Frank Sinatra signed photo

Frank Sinatra, the Chairman of the Board, loved Swingos!

In the 1980's, Swingo says the era ended. "The groups that were popular then are now doing reunion tours - they're oldies groups."

Although the restaurants were still doing a booming business "you can't support a hotel with restaurant business only and Cleveland has never been a hotel Mecca."

Jim places the blame directly on the local leaders. For years he believes, there was no reason to come to Cleveland. "Then in the 90's Cleveland was the place to be. We had Jacobs Field, The Gund, The Science Center and the Flats were as hot as a firecracker. Even on the Tonight Show I'd hear them talking about Cleveland as a great place to party."

But he believes the city did nothing for the Flats. "There should have been police visible in front of every establishment so people knew it was safe. Instead the city allowed drugs and gangs and the east bank was notorious for under age drinking. The City of Cleveland had no control of the situation. So what do they do? They pick on Shooters the one establishment that was making money on a clean operation. They were ready to pull out, thankfully they didn't."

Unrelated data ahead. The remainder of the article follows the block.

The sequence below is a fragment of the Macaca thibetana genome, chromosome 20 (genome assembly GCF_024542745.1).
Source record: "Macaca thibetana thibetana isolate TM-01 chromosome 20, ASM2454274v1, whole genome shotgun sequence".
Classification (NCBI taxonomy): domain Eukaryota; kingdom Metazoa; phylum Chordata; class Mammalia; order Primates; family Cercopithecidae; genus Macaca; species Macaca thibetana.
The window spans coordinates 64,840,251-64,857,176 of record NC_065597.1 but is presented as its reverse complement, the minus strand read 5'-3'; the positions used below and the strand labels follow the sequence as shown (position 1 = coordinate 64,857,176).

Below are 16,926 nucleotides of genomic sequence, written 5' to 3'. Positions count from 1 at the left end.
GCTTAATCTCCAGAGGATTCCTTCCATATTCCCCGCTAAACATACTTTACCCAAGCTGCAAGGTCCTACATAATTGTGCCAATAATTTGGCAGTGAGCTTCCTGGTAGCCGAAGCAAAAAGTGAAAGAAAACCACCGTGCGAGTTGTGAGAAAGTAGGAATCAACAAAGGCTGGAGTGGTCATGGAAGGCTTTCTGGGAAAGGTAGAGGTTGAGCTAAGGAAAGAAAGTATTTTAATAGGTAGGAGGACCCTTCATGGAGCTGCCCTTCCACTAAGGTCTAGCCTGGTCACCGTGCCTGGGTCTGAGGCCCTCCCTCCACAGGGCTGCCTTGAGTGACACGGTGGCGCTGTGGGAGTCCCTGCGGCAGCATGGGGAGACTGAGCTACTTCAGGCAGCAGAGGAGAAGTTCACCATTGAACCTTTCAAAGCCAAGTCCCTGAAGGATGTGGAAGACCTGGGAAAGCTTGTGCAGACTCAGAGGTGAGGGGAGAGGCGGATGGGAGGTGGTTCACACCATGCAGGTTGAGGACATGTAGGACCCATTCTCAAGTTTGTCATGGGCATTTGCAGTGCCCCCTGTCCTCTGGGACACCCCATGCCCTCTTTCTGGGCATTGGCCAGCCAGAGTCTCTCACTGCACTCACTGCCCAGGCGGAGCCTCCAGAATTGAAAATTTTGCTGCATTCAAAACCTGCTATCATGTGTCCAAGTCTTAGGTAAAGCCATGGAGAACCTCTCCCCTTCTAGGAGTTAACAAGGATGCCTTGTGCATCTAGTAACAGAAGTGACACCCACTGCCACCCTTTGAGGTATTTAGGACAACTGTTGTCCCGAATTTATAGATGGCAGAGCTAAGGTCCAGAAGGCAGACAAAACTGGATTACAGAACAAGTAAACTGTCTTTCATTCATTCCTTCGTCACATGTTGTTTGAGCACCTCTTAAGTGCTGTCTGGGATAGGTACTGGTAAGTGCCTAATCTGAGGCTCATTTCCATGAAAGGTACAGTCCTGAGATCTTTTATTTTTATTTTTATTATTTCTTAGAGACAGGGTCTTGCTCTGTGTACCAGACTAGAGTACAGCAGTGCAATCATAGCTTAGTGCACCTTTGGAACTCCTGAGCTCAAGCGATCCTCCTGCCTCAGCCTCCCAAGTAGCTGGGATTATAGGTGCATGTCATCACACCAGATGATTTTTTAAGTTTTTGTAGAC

He remembers the "old days" of Geneva-on-the-Lake and its reputation for bikers and drinking. Now, according to Swingos, it is a family spot, nice, clean and a lot of fun. "Cleveland had a jewel in the Flats - better than Geneva - and now look at it."

Swingos thinks the city is afraid of people making money. But that's not a concern for him. "I don't care what somebody makes as long as they leave something behind. The Gunds rebuilt downtown San Francisco. What about Jacobs? What about Cleveland?"